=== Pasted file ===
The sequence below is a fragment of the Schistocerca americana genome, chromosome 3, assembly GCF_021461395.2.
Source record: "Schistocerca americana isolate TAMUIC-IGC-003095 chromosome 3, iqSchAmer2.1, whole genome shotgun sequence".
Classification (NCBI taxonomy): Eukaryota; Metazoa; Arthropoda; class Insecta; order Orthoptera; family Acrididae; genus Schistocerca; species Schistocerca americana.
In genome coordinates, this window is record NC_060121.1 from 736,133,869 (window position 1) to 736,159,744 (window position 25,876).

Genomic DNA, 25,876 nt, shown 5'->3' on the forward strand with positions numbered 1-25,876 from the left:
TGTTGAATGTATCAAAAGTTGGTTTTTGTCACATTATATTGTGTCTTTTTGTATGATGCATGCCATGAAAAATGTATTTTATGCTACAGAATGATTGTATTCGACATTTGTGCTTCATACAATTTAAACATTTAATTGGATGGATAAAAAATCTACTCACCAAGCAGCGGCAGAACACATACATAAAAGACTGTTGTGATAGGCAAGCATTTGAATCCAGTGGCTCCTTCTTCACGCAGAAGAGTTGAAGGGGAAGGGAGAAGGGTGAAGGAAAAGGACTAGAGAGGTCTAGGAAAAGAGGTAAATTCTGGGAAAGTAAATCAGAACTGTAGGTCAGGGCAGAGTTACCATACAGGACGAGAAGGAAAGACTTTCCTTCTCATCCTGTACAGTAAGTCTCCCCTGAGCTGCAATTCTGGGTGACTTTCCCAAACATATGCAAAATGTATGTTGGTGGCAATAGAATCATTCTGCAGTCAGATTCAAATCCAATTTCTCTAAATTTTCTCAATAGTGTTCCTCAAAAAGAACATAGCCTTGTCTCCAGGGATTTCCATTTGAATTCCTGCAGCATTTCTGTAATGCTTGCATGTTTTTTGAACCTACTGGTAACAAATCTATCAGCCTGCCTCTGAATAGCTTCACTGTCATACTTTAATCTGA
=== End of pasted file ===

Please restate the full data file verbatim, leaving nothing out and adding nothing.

The sequence below is a fragment of the Schistocerca americana genome, chromosome 3, assembly GCF_021461395.2.
Source record: "Schistocerca americana isolate TAMUIC-IGC-003095 chromosome 3, iqSchAmer2.1, whole genome shotgun sequence".
Classification (NCBI taxonomy): Eukaryota; Metazoa; Arthropoda; class Insecta; order Orthoptera; family Acrididae; genus Schistocerca; species Schistocerca americana.
In genome coordinates, this window is record NC_060121.1 from 736,133,869 (window position 1) to 736,159,744 (window position 25,876).

Genomic DNA, 25,876 nt, shown 5'->3' on the forward strand with positions numbered 1-25,876 from the left:
TGTTGAATGTATCAAAAGTTGGTTTTTGTCACATTATATTGTGTCTTTTTGTATGATGCATGCCATGAAAAATGTATTTTATGCTACAGAATGATTGTATTCGACATTTGTGCTTCATACAATTTAAACATTTAATTGGATGGATAAAAAATCTACTCACCAAGCAGCGGCAGAACACATACATAAAAGACTGTTGTGATAGGCAAGCATTTGAATCCAGTGGCTCCTTCTTCACGCAGAAGAGTTGAAGGGGAAGGGAGAAGGGTGAAGGAAAAGGACTAGAGAGGTCTAGGAAAAGAGGTAAATTCTGGGAAAGTAAATCAGAACTGTAGGTCAGGGCAGAGTTACCATACAGGACGAGAAGGAAAGACTTTCCTTCTCATCCTGTACAGTAAGTCTCCCCTGAGCTGCAATTCTGGGTGACTTTCCCAAACATATGCAAAATGTATGTTGGTGGCAATAGAATCATTCTGCAGTCAGATTCAAATCCAATTTCTCTAAATTTTCTCAATAGTGTTCCTCAAAAAGAACATAGCCTTGTCTCCAGGGATTTCCATTTGAATTCCTGCAGCATTTCTGTAATGCTTGCATGTTTTTTGAACCTACTGGTAACAAATCTATCAGCCTGCCTCTGAATAGCTTCACTGTCATACTTTAATCTGA